Improving weather and climate forecasting – Why collaboration between domain scientists and High-Performance Computing experts is key

Weather and climate forecasts are vital tools to help save lives and to protect property and the natural environment. Indeed, extreme weather events such as storms, floods and extreme temperatures have a huge impact on communities all over the world and result in significant financial costs, too – the European Environment Agency reported annual losses of around 13 billion euros on average between 2010 and 2017 in EEA member countries. Close cooperation between earth systems scientists and High Performance Computing (HPC) experts is the key to achieve more accurate and reliable prediction capabilities which can help prevent these disasters and inform decision-making to better prepare us for an uncertain climate future.

Why HPC is critical for weather and climate numerical simulation

Since knowledge of the weather has always been crucial for human affairs, its forecasting has a very long history – from the observation of cloud patterns to current numerical weather prediction and climate models. These models require an enormous number of computations and produce massive volumes of data, especially when simulating the dynamics of the Earth System globally – including atmosphere, ocean, sea ice, land ice and vegetation, along with their interactions. In addition, to enhance the accuracy and the reliability of predictions, the resolution of simulations must be increased up to the kilometer scale, with the effect that models become more complex as more physical phenomena must be considered. This makes climate modelling one of the most demanding supercomputing applications in terms of computing power and data handling requirements.



Successful weather and climate prediction poses a perpetual computing challenge: it requires the co-designing of Earth System models and dedicated HPC systems. This means profiling, analyzing and optimizing the implementation of current models, but also anticipating the future development of new mathematical methods and numerical algorithms, together with their deployment in future supercomputers. This is why collaboration between domain scientists and performance-focused HPC experts is critical.


Europe is moving forward

The weather and climate community is well organized and structured to meet this challenge. In the EU, there are interesting collaborative projects that are paving the way to weather and climate at exascale.

The Center of Excellence in Simulation of Weather and Climate in Europe (ESiWACE), funded by the EU's Horizon 2020 program, brings together climate modeling groups, HPC centers and partners from the HPC industry to improve all aspects of the weather and climate modeling workflow.

For example, it provides modeling teams with HPC development services and fosters collaboration between technical experts.

Collaboration fosters the exchange of expertise, enabling researchers and industry to be more productive and paving the way to scientific excellence.

ESCAPE projects (standing for Energy-Efficient Scalable Algorithms for Weather and Climate Prediction at Exascale) aim to develop world-class, extreme-scale computing capabilities for European operational numerical weather and climate prediction systems.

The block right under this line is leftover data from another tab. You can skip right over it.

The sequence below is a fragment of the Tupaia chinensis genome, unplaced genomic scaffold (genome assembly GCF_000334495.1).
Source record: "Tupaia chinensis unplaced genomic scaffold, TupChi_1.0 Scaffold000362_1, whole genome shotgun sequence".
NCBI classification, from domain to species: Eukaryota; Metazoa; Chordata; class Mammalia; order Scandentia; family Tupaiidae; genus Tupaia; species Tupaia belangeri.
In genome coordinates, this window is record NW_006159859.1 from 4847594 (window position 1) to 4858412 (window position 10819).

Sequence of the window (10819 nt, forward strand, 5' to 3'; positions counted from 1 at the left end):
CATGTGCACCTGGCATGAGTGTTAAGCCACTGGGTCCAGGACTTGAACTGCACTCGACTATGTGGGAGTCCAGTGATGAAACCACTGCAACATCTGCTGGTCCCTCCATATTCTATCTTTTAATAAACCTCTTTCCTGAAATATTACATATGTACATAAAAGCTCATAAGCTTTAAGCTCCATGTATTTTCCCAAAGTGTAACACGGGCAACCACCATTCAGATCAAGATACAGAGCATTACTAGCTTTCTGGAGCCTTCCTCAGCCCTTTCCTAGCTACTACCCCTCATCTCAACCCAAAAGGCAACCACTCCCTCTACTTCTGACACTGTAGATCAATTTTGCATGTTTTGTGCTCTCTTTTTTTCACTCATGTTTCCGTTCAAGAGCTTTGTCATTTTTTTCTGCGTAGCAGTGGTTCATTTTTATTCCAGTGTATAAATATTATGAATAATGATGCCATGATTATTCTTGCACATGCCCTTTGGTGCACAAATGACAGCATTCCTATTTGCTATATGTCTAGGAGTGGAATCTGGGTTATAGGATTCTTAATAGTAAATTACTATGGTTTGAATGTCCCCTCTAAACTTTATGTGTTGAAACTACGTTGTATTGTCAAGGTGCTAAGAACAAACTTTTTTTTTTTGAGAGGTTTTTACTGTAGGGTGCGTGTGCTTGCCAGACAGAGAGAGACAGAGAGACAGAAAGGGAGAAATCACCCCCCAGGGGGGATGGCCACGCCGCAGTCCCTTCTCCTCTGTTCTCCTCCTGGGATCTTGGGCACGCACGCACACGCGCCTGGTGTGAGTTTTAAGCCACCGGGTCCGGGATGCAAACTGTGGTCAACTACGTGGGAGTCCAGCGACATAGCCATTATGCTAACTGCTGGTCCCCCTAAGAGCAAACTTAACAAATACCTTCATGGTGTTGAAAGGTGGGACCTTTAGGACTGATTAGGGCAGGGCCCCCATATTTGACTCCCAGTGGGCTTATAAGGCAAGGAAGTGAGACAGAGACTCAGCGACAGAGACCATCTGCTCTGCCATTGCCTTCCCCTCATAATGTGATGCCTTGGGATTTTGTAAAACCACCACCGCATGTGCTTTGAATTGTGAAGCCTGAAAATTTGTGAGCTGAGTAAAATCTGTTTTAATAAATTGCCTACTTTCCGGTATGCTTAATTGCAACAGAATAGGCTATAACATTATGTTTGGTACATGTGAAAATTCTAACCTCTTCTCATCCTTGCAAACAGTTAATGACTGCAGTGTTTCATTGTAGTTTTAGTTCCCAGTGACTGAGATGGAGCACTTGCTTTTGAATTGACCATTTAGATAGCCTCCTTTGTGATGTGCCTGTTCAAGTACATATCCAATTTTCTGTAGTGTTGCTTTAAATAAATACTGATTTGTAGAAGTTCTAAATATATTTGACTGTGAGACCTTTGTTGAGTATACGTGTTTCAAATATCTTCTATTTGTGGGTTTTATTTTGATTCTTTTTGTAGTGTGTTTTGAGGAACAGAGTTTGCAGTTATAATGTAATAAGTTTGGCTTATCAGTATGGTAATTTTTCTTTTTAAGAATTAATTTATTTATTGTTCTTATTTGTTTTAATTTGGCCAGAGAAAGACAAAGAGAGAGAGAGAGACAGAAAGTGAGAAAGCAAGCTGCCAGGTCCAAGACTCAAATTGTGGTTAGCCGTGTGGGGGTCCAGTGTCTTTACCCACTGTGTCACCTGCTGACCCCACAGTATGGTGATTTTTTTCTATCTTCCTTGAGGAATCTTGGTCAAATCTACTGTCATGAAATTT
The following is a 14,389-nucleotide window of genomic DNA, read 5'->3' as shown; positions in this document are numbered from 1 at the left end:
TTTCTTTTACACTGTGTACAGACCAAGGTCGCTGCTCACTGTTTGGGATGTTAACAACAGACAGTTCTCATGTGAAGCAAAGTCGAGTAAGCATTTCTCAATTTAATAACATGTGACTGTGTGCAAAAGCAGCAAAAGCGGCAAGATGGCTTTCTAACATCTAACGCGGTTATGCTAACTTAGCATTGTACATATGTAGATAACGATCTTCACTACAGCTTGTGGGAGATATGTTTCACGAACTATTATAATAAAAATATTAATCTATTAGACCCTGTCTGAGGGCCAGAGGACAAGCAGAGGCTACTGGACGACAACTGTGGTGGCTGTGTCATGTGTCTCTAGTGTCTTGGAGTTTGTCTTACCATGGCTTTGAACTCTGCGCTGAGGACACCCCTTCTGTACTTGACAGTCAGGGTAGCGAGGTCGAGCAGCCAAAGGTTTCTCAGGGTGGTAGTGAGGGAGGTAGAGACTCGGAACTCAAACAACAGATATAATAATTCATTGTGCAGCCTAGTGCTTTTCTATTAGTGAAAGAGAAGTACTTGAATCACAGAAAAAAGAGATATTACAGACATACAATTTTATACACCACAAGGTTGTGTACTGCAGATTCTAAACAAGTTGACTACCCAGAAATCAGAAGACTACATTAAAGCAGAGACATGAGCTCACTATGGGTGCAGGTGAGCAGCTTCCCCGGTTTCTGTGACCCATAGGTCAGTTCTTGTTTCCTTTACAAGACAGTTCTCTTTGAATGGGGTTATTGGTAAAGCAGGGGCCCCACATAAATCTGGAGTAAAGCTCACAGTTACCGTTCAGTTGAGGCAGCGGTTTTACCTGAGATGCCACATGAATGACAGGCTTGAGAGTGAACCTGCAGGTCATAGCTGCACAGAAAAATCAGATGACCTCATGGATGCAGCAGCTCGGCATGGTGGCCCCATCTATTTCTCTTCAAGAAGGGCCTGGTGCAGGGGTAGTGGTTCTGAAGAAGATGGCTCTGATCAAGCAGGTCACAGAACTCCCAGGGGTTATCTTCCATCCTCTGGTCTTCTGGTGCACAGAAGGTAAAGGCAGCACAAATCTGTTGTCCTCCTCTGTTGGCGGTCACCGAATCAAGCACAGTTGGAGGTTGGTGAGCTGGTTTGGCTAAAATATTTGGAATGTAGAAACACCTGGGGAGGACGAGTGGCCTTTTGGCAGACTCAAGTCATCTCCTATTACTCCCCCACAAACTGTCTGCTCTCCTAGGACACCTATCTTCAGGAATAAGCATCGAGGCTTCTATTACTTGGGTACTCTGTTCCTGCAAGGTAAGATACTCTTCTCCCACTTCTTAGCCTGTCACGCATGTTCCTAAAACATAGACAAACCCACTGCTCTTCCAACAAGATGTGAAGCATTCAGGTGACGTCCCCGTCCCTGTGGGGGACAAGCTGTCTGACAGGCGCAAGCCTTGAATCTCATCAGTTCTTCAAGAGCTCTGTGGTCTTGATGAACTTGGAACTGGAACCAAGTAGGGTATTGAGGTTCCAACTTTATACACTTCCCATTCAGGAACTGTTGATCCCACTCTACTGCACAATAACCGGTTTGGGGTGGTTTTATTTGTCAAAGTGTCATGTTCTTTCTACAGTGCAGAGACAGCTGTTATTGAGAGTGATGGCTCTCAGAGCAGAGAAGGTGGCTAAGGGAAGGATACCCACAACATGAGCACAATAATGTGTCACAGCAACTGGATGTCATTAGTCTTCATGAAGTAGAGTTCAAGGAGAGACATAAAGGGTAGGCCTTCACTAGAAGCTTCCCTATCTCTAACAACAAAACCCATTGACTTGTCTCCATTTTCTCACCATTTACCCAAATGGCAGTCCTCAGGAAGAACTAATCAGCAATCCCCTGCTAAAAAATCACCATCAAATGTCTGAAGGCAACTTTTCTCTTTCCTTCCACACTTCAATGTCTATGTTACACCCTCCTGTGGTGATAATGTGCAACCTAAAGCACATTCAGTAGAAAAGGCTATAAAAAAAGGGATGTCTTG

As a further step, Destination Earth (DestinE) will enable the monitoring and simulation of natural environments and human activity by modelling Earth “digital twins”, including the development of test scenarios.


Collaboration is key

Collaboration fosters the exchange of expertise, enabling researchers and industry to be more productive and paving the way to scientific excellence.

Results from collaborative projects are promising. Good examples include work published by ESCAPE, the ESiWACE consortium and, more recently, the ESiWACE HPC services initiative. Atos’ experts have been cooperating actively with organizations including DKRZ and Météo-France, both of which have redoubled their focus in this area by acquiring new systems from Atos: the successor of Mistral at DKRZ and the Taranis/Belenos successors of Beaufix/Prolix at Météo-France, boosting the supercomputing capabilities of these two centers by five. Another example comes from the Center of Excellence in Weather & Climate Modelling recently established by Atos and ECMWF, which is supporting researchers with HPC, AI and quantum capabilities.

These examples demonstrate that when experts work together, outcomes can be uniquely valuable – enabling researchers and industry to be more productive and ultimately bolstering scientific excellence.

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About Erwan Raffin
Collaborative Project Manager and Atos Distinguished HPC Expert
Dr Erwan Raffin obtained his PhD in Computer Science in 2011 from the University of Rennes 1, France, in the framework of collaboration between Technicolor and the Cairn INRIA project team. During his PhD, his research focused on compilation and synthesis aspects of multimedia application acceleration on coarse-grained reconfigurable architectures using constraint programming. From 2011 to 2014, he was a research and development engineer at CAPS entreprise, which developed and commercialized innovative software for application tuning in the HPC domain. He then worked at INSA Rennes (IETR CNRS) in the Image Group as a research engineer on low-power video decoder. He joined the Atos’ Center for Excellence in Performance Programming (CEPP) in 2016, focusing on the Weather and Climate community and its HPC application domain. He took part in more than ten European and French collaborative projects through scientific and technical contributions.

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